The tiny DNA sequencer uses a network of microscopic pumps, valves, heaters and electrophoresis channels, many of which were originally developed for a device to detect life on Mars. Mathies, Blazej and co-investigator Palani Kumaresan of Mechanical Engineering, adapted the technology to Sanger sequencing, the primary method of DNA sequencing. Sanger sequencing is currently expensive and requires a device about the size of a refrigerator.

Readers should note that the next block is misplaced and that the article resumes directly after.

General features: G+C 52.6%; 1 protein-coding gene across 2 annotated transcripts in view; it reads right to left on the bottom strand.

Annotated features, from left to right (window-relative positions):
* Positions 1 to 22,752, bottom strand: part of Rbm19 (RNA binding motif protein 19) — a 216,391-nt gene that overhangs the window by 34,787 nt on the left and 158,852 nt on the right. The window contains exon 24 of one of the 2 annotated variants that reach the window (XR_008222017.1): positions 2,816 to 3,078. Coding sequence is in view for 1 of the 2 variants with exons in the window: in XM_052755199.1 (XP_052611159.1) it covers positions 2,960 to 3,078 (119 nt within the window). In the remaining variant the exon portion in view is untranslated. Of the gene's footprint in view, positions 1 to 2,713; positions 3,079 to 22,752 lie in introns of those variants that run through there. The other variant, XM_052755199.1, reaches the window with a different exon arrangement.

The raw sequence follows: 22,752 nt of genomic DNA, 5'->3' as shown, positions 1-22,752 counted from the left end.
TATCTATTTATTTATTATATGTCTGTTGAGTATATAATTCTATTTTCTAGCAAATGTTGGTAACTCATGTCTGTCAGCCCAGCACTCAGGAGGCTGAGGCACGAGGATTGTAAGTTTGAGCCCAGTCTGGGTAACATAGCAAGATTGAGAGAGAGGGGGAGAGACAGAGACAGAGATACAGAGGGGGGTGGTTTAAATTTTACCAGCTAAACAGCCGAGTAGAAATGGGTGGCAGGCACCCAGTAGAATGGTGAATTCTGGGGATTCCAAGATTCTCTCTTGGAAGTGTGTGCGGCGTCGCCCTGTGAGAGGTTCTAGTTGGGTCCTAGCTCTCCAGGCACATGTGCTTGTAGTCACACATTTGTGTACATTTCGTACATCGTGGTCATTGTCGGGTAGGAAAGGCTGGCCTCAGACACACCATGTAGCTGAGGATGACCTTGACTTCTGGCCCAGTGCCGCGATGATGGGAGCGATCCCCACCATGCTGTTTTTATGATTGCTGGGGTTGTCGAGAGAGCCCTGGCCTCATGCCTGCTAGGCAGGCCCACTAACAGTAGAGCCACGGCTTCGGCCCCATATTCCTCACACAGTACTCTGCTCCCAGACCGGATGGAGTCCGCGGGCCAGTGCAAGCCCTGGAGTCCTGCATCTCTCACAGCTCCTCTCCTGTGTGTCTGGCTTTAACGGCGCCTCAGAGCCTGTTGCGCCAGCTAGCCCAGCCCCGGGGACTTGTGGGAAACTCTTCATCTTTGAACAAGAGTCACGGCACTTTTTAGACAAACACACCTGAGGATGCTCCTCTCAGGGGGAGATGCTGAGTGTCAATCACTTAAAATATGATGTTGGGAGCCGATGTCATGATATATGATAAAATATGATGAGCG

The new Berkeley sequencer is the first lab-on-a-chip device that can carry out all of the many chemical steps needed to sequence DNA, including copying DNA fragments, purifying them, and adding fluorescent tags, and it does so at accuracy nearly the same as conventional machines. The breakthrough could drop costs from $22 million to $50,000 to sequence a genome.